Knockabout vocabulary and larrikin lingo get a laconically lyrical workout in Bryan Brown’s SWEET JIMMY, seven stories of the unsavoury, the unsaved and salvation of sorts.

Written in a style not so much staccato as terse, SWEET JIMMY is not engorged by the gift of the gab but the gift of curt crispness, no buggering around with embroidering thought, speech or action. Nothing superfluous.

Most of the stories are concerned with the criminal milieu and the star of such notable Australian crime capers as Two Hands and Old School successfully and succinctly enters the murky waters of murder, mayhem and revenge.

The collection is book-ended with the tale of Jimmy Quigley, an electrician with a shocking predilection. He’s the Sweet Jimmy of this compendium’s title. He and his cousin share a colourful past and ever darkening present.

There’s crazy comedy in the multicultural mixing pot that comprises contemporary Sydney, especially in the laugh out loud The Tea-Leaf.

And there is the aching anguish of a parent losing a child and his search for answers in Be Not Afraid and the prodigal Good Samaritan yarn of Vigilante.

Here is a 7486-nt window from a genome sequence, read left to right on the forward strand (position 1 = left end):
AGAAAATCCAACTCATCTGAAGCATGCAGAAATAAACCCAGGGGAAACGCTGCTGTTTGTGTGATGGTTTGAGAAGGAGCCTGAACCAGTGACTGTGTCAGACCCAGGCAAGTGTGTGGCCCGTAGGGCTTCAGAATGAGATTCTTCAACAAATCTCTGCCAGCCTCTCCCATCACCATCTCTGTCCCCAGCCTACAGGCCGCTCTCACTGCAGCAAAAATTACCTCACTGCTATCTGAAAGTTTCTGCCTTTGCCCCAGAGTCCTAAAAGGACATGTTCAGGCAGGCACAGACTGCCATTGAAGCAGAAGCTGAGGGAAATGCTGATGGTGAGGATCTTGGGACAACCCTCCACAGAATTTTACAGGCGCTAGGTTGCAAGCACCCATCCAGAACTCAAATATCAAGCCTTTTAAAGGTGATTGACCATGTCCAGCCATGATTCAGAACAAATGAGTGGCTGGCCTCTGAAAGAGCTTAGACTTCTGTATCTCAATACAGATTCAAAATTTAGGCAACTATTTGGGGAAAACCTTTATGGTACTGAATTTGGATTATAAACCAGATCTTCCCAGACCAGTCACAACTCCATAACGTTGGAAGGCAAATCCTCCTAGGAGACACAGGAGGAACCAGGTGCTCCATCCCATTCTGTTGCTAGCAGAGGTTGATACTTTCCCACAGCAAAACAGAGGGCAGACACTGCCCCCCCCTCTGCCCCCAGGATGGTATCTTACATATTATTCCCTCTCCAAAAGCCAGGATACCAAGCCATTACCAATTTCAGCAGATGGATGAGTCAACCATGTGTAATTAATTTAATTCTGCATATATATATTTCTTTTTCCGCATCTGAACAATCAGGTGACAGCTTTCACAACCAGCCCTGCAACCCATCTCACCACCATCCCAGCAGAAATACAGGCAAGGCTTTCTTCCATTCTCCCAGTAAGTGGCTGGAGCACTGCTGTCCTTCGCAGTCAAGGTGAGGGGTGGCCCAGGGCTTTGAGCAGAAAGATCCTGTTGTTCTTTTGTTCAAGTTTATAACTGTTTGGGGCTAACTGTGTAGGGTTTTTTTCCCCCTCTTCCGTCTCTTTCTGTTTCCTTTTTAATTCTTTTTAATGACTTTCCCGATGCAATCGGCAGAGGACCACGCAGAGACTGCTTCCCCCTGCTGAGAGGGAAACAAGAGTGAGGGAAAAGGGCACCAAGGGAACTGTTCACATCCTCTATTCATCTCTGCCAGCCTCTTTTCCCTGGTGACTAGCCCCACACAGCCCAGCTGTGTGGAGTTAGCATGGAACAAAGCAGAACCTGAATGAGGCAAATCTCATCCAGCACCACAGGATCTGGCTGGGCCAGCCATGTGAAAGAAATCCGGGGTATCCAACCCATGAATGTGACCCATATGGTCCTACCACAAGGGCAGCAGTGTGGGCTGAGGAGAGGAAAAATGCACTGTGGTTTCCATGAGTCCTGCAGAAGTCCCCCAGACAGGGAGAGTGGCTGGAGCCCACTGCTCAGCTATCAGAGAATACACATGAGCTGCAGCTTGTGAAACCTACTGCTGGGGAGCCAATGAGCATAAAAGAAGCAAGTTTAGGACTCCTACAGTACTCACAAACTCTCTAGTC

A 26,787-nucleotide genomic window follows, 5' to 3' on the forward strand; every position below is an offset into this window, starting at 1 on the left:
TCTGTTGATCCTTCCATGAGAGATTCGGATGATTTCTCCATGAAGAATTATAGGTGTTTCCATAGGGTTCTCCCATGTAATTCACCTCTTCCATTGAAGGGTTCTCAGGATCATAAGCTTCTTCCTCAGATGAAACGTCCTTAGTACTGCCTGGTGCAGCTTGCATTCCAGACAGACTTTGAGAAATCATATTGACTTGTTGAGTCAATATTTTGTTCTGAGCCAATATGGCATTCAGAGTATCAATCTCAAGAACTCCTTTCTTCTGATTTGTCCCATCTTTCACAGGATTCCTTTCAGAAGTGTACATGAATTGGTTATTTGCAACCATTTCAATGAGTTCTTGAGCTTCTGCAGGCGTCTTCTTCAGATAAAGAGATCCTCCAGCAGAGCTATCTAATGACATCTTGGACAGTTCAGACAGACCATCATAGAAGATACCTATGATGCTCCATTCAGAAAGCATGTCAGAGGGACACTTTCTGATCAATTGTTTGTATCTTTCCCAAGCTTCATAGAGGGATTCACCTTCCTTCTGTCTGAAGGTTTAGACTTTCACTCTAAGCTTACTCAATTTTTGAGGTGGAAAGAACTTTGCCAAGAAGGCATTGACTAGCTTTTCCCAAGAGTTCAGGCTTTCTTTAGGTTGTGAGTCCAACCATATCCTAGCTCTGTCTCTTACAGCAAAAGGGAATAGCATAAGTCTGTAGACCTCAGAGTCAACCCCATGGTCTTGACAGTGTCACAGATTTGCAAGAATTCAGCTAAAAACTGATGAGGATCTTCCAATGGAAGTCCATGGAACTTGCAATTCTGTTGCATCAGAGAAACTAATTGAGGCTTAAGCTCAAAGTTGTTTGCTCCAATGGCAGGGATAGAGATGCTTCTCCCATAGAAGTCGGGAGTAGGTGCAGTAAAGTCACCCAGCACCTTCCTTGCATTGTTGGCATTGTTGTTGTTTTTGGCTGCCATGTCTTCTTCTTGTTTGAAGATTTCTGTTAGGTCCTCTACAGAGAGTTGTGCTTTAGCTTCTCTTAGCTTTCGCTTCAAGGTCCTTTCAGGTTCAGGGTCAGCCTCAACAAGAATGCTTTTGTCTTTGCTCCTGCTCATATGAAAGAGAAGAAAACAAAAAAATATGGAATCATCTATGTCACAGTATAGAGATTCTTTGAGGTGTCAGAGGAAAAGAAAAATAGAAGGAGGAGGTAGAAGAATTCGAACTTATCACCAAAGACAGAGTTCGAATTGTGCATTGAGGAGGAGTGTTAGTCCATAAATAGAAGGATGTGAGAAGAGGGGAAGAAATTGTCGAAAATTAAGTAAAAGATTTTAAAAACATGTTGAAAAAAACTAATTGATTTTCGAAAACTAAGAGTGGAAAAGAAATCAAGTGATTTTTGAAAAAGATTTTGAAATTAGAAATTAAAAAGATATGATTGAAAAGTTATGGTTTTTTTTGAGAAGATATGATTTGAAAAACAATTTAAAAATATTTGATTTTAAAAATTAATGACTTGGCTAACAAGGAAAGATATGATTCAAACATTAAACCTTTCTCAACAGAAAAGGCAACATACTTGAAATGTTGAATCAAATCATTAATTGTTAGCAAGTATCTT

Not exactly ocker noir, SWEET JIMMY sustains its style throughout except for a deviation into a cabin in the woods type tale of an Aussie couple fighting for survival in an American backwater. It is appropriately titled Nightmare.

SWEET JIMMY reminds one that Brown had a hand in the Twisted Tales television series and this anthology would no doubt suit a seven part series in that vein.

Until then, enjoy dipping into the source material. Cast your eyes over the stories and start your casting. It’ll make lock-down just that more bearable.

SWEET JIMMY by Bryan Brown is published by Allen & Unwin

Featured image: Author Bryan Brown

Richard Cotter